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Brussels, 7 July 2007

Non-transposition of 2 Directives in the field of immigration and asylum: Commission delivers reasoned opinions

The European Commission has further highlighted the importance of immigration and asylum issues by delivering reasoned opinions to Member States not complying with two Directives adopted by the Justice and Home Affairs Council on 29 April 2004.

Vice-President Franco Frattini recently stressed the importance of these instruments for the functioning of the whole acquis. He stated that "We must work together on a comprehensive approach to migration. Therefore the monitoring of the complete and timely implementation of these acts is a priority for the Commission." Vice-President Frattini also declared that "regardless of how many Member States have failed to communicate the measures transposing the Directives, the Commission will pursue them in its role of the guardian of the Treaty. If necessary we will bring the cases before the European Court of Justice". The deadlines for transposing the Directives into Member States' national laws expired in late summer last year.

The legal acts concerned are Directive 2004/81/EC[1] (victims of human trafficking Directive) and Directive 2004/83[2] (qualification Directive).

The aim of the victims of the human trafficking Directive is to better fight those who traffic human beings while at the same time protect the rights of victims. The Directive therefore sets clear rules where such persons who cooperate with the competent authorities of Member States may acquire residence permits.

The qualification Directive ensures that, throughout the EU, the same criteria apply for the identification of persons who are genuinely in need of international protection and that a minimum level of rights and benefits (including residence permits, access to education and employment, healthcare and social welfare, family unity and integration) are available for these persons in all Member States. Also, importantly, the Directive introduces a harmonised regime for subsidiary protection in the EU for those persons who fall outside the scope of the Refugee Convention, but who nevertheless still need international protection, such as victims of civil war.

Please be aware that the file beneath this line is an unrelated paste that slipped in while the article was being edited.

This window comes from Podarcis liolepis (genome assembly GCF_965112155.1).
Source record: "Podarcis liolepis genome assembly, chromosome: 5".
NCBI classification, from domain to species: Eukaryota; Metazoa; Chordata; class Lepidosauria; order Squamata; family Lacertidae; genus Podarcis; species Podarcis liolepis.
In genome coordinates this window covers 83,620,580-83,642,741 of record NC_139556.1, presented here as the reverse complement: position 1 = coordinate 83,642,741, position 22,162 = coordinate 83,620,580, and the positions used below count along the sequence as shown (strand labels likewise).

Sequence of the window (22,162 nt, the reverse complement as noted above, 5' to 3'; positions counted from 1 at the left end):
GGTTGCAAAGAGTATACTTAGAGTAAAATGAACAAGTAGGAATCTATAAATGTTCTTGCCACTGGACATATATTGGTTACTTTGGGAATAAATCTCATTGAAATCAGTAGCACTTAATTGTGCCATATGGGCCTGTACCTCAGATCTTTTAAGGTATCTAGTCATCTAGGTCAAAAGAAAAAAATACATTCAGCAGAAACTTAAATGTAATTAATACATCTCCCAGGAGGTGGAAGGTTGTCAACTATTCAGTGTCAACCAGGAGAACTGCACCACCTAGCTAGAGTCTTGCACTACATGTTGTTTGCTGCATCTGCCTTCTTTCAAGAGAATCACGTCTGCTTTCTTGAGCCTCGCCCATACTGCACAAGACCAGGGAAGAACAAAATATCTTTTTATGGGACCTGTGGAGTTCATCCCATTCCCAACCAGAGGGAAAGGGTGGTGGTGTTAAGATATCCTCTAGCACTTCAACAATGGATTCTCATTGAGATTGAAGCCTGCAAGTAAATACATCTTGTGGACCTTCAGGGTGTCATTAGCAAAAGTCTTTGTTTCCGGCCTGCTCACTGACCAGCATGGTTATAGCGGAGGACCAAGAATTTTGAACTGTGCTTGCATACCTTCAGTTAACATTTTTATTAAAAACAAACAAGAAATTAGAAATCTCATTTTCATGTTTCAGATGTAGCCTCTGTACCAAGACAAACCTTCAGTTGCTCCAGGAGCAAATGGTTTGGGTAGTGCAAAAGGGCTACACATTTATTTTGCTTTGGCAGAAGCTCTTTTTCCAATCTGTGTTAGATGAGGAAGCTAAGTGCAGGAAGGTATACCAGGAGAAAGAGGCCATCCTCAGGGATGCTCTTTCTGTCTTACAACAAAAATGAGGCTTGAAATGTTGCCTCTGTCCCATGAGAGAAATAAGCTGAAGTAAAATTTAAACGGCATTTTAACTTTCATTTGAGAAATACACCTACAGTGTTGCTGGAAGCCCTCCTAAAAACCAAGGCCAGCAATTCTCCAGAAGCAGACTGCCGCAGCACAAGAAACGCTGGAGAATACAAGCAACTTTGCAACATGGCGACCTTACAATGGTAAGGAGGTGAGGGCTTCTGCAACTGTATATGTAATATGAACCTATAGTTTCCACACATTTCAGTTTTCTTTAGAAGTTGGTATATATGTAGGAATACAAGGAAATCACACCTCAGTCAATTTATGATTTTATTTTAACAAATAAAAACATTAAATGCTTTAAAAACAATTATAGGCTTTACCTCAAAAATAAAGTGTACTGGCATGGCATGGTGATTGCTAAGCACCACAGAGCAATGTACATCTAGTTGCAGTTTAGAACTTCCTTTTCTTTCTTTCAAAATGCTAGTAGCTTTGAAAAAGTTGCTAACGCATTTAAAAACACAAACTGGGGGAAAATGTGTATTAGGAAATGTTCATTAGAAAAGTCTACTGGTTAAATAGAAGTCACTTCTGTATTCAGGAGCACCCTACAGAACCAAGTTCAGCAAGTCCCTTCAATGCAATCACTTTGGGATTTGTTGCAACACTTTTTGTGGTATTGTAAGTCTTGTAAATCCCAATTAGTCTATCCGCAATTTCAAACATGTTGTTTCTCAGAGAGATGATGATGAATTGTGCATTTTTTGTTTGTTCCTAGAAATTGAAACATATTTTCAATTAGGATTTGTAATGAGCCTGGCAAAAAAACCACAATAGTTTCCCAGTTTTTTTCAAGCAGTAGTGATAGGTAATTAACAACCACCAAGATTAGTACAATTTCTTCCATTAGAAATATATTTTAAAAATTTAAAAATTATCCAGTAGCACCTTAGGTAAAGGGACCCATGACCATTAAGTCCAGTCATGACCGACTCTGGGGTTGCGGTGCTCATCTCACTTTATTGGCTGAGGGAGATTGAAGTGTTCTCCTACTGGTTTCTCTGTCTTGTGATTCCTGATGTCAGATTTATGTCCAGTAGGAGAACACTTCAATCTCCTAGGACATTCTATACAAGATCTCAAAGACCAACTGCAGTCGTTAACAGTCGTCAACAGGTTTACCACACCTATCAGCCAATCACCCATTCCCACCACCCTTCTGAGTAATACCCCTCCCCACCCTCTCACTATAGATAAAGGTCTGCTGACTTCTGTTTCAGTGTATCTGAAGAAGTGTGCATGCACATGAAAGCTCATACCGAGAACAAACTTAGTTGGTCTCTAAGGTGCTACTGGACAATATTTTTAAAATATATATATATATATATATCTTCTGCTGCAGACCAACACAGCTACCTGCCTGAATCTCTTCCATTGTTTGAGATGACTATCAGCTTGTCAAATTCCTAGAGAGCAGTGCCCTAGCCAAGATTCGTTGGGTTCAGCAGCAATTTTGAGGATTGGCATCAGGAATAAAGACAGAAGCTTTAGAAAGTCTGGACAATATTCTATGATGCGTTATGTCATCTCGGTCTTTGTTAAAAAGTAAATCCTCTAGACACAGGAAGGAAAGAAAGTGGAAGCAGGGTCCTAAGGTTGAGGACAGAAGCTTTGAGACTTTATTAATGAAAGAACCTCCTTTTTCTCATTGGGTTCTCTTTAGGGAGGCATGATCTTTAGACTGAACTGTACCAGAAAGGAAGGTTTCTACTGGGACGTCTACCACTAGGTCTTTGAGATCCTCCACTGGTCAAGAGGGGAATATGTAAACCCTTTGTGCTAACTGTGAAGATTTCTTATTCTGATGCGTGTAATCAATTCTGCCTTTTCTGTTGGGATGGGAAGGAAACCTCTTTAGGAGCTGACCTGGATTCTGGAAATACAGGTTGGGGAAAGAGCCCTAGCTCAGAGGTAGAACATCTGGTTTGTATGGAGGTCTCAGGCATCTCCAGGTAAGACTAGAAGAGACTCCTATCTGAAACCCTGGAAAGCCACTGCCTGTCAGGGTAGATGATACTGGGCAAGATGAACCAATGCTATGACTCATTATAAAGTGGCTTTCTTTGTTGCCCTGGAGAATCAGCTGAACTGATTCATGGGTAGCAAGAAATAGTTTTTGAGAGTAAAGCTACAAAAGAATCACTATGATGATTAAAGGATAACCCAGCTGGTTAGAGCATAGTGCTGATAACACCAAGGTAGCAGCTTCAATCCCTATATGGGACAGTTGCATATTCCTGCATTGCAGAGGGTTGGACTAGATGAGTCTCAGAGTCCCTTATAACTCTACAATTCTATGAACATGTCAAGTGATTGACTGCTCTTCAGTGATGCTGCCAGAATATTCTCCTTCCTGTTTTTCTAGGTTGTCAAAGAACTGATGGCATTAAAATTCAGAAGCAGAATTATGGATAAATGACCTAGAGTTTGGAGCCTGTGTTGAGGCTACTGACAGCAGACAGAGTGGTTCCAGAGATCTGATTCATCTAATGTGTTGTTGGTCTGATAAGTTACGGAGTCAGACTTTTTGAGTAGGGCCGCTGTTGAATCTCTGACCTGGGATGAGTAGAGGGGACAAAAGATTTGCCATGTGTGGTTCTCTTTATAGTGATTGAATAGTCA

The deadline for transposition of the victims of human trafficking Directive expired on 5 August 2006. Seven Member States have not communicated to the Commission their measures transposing the Directive and three Member States have communicated only partial measures. The United Kingdom, Ireland and Denmark are not bound by the Directive.

The deadline for transposition of the qualification Directive by the Member States expired on 10 October 2006. So far twelve Member States have still not communicated to the Commission their measures transposing the Directive and four Member States have communicated only partial measures. The United Kingdom and Ireland chose to participate in the adoption and application of the Directive and, therefore, this act also applies fully to these two Member States. The Directive is not applicable to Denmark.

In accordance with Article 226 of the Treaty, the Commission opened infringement procedures against all those Member States who have not communicated, or have only partially communicated, the measures necessary to transpose the Directives. As the first step of the procedure, in October and November 2006 letters of formal notice were sent to all defaulting Member States. On 27 June 2007 the Commission decided to deliver reasoned opinions to Member States that are still failing to fulfil their obligations (8 reasoned opinions concerning the human trafficking Directive[3] and 13 reasoned opinions in respect of the qualification Directive[4]). The Member States concerned are given two months to reply. If they fail to transmit the necessary transposition measures within the provided time limits the Commission will take all the necessary procedural steps, as provided for by Article 226 of the Treaty.

For further information on the activities of Vice-President Frattini, please visit his website at:

[1] OJ 2004 L 261, p. 19.

[2] OJ 2004 L 304, p. 12.

[3] Germany, Spain, France, Italy, Cyprus, Luxemburg, Malta and Portugal.

[4] Germany, Greece, Spain, Italy, Cyprus, Hungary, Malta, Netherlands, Poland, Portugal, Finland, Sweden and United Kingdom.

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